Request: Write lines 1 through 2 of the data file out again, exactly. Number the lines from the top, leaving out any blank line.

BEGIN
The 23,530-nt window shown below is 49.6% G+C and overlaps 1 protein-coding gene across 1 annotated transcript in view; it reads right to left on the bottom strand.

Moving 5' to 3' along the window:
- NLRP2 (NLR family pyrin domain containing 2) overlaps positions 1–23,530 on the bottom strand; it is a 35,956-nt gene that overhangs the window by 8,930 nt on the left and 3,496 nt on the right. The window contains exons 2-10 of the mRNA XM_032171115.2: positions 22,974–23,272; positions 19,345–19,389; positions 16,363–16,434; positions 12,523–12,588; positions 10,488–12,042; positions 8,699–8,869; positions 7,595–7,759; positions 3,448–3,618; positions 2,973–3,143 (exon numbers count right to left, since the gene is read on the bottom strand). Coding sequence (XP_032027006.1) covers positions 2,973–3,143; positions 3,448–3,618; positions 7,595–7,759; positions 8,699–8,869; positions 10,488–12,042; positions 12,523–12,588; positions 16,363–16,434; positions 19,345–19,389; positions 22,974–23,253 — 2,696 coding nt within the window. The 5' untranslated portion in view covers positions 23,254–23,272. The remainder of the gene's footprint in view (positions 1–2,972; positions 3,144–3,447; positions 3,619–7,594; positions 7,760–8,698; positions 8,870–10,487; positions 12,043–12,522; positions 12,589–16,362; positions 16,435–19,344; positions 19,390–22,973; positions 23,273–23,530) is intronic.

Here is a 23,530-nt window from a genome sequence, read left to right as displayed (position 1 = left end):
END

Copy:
The 23,530-nt window shown below is 49.6% G+C and overlaps 1 protein-coding gene across 1 annotated transcript in view; it reads right to left on the bottom strand.

Moving 5' to 3' along the window: